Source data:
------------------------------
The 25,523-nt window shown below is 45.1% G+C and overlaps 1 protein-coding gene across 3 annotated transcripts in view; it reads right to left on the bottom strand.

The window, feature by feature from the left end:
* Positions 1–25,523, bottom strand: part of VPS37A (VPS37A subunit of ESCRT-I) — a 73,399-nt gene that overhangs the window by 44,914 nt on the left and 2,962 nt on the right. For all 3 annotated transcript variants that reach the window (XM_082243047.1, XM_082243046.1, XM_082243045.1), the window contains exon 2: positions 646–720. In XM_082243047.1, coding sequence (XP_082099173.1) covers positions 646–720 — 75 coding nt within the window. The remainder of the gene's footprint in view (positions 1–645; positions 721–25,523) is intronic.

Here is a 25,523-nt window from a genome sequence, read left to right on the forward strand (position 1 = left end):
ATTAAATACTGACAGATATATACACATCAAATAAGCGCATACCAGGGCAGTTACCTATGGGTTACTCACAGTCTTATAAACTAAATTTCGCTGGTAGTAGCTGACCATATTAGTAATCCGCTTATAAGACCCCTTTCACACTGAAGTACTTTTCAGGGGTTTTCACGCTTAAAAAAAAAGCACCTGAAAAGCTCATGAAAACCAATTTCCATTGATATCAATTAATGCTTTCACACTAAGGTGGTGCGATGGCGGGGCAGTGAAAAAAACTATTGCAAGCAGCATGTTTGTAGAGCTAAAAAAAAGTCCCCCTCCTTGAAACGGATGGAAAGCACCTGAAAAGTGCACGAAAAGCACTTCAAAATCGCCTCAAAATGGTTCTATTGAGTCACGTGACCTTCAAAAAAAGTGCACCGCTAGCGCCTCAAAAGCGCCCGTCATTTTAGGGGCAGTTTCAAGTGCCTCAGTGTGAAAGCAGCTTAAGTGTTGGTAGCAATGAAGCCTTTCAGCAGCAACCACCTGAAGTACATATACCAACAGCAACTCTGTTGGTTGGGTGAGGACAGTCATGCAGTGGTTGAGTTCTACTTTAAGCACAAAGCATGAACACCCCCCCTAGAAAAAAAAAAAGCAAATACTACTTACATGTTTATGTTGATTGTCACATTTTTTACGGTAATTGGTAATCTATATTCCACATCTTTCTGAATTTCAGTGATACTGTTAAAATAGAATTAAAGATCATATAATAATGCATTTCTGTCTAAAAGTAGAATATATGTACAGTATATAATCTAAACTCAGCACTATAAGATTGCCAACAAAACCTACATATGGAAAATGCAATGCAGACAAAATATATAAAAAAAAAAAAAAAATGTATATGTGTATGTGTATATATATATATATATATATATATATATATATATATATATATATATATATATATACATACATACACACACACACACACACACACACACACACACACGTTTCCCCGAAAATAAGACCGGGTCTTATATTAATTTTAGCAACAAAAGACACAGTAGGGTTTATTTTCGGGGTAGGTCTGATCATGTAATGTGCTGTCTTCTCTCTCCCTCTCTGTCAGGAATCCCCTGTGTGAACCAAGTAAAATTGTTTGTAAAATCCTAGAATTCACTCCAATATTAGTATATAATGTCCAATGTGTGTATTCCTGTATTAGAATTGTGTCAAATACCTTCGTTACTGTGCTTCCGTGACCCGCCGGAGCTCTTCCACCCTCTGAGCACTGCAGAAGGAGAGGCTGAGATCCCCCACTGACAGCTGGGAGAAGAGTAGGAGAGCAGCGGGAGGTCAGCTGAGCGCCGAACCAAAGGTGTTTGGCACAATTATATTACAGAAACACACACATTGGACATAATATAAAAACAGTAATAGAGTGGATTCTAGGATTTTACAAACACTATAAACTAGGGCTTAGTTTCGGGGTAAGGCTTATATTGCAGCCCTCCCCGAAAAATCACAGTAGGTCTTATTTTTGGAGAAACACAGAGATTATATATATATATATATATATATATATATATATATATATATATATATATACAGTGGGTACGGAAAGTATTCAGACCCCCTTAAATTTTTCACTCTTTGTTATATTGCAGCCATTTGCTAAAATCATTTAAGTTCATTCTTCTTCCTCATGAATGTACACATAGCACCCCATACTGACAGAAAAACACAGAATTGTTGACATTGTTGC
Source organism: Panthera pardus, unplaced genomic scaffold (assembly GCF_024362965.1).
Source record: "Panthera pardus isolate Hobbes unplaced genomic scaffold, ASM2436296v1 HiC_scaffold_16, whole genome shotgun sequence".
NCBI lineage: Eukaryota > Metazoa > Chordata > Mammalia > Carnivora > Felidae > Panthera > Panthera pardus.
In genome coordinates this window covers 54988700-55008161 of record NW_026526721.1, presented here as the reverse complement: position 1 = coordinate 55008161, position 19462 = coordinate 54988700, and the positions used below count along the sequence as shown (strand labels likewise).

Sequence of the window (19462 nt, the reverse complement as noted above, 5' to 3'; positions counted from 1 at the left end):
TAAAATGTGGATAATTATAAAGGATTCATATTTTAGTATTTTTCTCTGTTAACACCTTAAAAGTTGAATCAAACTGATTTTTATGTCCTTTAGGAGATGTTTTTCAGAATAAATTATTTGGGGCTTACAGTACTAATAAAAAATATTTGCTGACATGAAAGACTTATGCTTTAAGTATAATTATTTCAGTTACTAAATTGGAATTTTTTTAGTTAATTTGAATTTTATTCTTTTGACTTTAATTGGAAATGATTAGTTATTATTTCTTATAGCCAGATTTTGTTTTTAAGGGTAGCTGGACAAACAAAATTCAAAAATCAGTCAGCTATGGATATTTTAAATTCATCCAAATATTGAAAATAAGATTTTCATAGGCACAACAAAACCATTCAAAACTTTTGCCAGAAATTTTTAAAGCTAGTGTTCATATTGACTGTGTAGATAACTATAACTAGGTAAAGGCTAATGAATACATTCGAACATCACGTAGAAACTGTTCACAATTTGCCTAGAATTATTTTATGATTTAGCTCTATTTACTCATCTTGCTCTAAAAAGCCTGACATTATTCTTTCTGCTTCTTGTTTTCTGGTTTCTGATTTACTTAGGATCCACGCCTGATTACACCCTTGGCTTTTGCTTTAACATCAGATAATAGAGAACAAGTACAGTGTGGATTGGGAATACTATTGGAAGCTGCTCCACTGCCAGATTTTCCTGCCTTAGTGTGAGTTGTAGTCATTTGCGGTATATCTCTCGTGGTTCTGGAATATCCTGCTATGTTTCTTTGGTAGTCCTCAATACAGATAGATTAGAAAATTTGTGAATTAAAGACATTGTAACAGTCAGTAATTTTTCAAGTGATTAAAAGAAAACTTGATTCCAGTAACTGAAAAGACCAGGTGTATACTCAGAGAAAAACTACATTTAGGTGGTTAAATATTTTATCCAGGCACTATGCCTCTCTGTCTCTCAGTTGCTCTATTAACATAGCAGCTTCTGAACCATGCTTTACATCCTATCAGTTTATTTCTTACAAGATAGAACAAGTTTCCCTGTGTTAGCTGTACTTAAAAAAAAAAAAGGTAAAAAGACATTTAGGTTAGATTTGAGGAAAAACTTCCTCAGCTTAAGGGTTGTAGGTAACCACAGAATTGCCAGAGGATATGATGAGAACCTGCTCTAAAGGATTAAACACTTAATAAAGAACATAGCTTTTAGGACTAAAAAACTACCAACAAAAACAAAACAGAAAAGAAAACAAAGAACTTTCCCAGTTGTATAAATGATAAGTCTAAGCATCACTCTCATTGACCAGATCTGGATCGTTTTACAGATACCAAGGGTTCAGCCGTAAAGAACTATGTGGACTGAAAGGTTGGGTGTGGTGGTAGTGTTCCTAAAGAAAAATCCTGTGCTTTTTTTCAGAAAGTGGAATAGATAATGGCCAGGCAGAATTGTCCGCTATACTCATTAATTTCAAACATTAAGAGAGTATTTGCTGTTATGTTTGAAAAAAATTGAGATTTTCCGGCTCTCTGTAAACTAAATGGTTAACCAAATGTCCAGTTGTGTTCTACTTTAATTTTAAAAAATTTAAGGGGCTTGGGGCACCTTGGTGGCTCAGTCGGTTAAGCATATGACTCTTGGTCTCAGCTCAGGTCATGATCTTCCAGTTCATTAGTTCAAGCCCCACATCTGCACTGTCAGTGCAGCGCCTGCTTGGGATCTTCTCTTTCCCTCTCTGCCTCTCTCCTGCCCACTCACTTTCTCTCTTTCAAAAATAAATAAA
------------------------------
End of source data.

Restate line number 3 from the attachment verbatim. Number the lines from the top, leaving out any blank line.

* Positions 1–25,523, bottom strand: part of VPS37A (VPS37A subunit of ESCRT-I) — a 73,399-nt gene that overhangs the window by 44,914 nt on the left and 2,962 nt on the right. For all 3 annotated transcript variants that reach the window (XM_082243047.1, XM_082243046.1, XM_082243045.1), the window contains exon 2: positions 646–720. In XM_082243047.1, coding sequence (XP_082099173.1) covers positions 646–720 — 75 coding nt within the window. The remainder of the gene's footprint in view (positions 1–645; positions 721–25,523) is intronic.